Reclaiming our spirit – some thoughts on alcohol and self-love

I've been pondering humanity's troubled relationship with alcohol more deeply than ever, this last 18 months, since I stopped consuming it myself. Partly because the clarity of hindsight has allowed me to newly appreciate, and own, how alcohol was the bane of my life for just so many years; really, its consumption underlay some of the very worst experiences (and behaviours) of my life. In fact all of my biggest traumas except those relating to loss of a loved one had their foundations on a rock bed of alcohol-induced behaviours including some monumentally poor decisions and mindsets that had very far-reaching effects. The most pervasive of these was as a result of how alcohol imparted a subtle yet deadly sense of self-loathing that became deeper, more innocuous, year-on-year; only to be remembered like a faintly ringing Pavlov's bell each time I took another drink and thus snowballed into even more self-denigration with each occasion. I know these things for sure - the path to recovery requires that you take back your personal power, your responsiblity for your own health and that you unconditionally love (and respect) yourself; none of which are consistent with what alcohol, voluntarily, does to the body each time we consume it....

Super-sensitive abroad

Travelling away from home can be an extra-challenge for those of us with health challenges and sensitivities of any kind because it takes us out of our routine. It's not so much the distance but the upheaval that can be difficult to cope with (on top of the extra tiredness that comes with travel) when you probably have well-established survival tactics in place at home that enable you to cope pretty well with your health most of the time. Booking a holiday can feel a bit like planning to blow all that carefully created homeostasis to pieces in the name of having fun and there have been times when I wonder why I do it; is it even worth it (the answer, by the way, is yes). Changes in sleep arrangements and diet can throw health into disarray when maintaining that balance has become a finely tuned thing.

Crowning glory

If you are a mature woman, perhaps especally if you have (or are going through) health challenges, what is your relationship with your hair? Women who have been through serious trials and tribulations...such as a trauma that turns hair suddenly white, stress-induced hair loss and cancer...can use a renewed relationship with their hair to reclaim themselves most powerfully in the aftermath; like saying "look at me, I'm altered inside and out but its all good, I embrace and offer forth the new me". An assumption that making the most of our hair so we can take on our lives means having to make ourselves look younger than we really are feels like making a declaration of power and intention which lacks heart and substance, like we are putting on a brave front...which stops abruptly where the roots meet the ground. If this happened in Nature, the tree would fall down. When we allow our deeply embedded roots to grow up from our core and to show themselves as they are...including if they are grey or white... declaring (not hiding) the story of all our lives, we claim the source-power that we are already generating from lifetimes worth of experience; and we bring that up and outwards to help fuel whatever projects we happen to be taking on now and going forwards, facing the world as our most authentic selves. This feels like an often un-tapped source of power for the mature woman (that is, being who you really are, the whole amalgam of your life's experiences to date, and being prepared to show that to the world, operating from that place of grounded strength) and it heartens me every time I hear about yet another woman tapping into that by revealing her most natural self. This may only be hair we are talking about...but are we, really? From experience, it feels like there is so much more to it than that.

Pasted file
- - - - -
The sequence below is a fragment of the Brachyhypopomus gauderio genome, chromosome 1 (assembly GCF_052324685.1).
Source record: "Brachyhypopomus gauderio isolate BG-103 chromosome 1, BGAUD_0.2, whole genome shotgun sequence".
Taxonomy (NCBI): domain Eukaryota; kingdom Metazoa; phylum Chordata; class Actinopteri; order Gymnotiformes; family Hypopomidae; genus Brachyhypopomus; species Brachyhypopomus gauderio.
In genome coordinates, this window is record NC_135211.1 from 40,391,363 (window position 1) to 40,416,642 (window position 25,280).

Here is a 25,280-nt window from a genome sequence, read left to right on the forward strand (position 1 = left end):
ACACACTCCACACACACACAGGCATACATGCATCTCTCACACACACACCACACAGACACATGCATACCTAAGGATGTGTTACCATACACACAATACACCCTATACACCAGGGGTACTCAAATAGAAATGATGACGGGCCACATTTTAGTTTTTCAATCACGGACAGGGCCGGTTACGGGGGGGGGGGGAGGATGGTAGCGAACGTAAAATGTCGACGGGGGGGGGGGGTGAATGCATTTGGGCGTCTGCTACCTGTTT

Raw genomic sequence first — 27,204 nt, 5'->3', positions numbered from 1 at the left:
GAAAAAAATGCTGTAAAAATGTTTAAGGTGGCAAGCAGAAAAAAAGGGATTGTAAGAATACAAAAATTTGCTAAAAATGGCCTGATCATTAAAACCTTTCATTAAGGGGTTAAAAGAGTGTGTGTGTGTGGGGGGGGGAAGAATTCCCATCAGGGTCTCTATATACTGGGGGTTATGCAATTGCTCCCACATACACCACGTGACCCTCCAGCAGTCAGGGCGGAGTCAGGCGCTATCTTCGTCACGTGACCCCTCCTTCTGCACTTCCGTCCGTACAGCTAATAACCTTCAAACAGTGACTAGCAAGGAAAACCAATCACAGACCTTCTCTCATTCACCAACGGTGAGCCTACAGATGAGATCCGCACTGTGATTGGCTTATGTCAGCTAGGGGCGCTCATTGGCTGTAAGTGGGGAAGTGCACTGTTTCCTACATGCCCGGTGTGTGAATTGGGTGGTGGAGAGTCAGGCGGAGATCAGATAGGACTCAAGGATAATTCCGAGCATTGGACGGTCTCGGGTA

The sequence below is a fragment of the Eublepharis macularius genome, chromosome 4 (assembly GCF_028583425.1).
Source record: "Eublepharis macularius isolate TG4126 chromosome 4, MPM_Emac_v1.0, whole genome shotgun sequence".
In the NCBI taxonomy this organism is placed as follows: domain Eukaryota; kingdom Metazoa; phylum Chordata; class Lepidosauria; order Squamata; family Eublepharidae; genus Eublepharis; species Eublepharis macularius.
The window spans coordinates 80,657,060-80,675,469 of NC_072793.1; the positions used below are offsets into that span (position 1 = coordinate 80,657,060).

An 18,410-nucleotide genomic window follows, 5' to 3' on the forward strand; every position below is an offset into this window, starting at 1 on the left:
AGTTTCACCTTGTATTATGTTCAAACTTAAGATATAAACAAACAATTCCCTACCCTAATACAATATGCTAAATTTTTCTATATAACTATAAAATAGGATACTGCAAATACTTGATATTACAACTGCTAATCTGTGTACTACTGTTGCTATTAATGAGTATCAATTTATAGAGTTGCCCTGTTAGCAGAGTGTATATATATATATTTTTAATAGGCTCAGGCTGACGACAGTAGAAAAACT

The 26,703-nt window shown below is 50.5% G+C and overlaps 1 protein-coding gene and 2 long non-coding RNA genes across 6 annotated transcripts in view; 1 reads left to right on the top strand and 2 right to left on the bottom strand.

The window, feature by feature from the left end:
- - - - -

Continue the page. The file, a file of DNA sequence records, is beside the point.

The oestrogen effect

By virtue of its key role - preparing for an egg - oestrogen has come to stand for and embody a protective urge. It dominates the process by which we prepare for and protect that egg before its release into the world; it safeguards the hoped-for pregnancy yet only travels as far as the threshold of that potential being realised, stepping no further forward with it, like a mother stood waving at the door. It knows only "hold" and "protect" as its inner mantra - and this is oestrogen in a nutshell, without frills and, yes, generalised down to its very essence as we all know that not every egg leads to the realisation of a new beginning, nor do we want it do. Yet there is a very real truism in this stereotype of oestrogen as the egg-holder, the homemaker, coddling her creation tightly to her bosom because, when a women is in her oestrogen phase, this is what a woman tends to do and there is very real evidence that she becomes single-minded, withdrawn and less independent during that phase. To quote Leslie Kenton (Passage to Power: Natural Menopause revolution) "She is more willing to adjust herself to the needs of others. When oestrogens are running, women like to attract a mate not so much to draw him into her body as to comfort, admire and care for her. Her ovaries seem to be smiling - 'whatever you want, I'm happy to give' they seem to say". She continues: "A few women who by nature are high oestrogen producers feel quite dependent on others for approval, and for the definition of their being". Any wonder that so many doctors, even some husbands, have been so keen on advocating oestrogen hormone replacement in order to maintain this personality type in favour of its alternative, the independent, outward-thinking woman...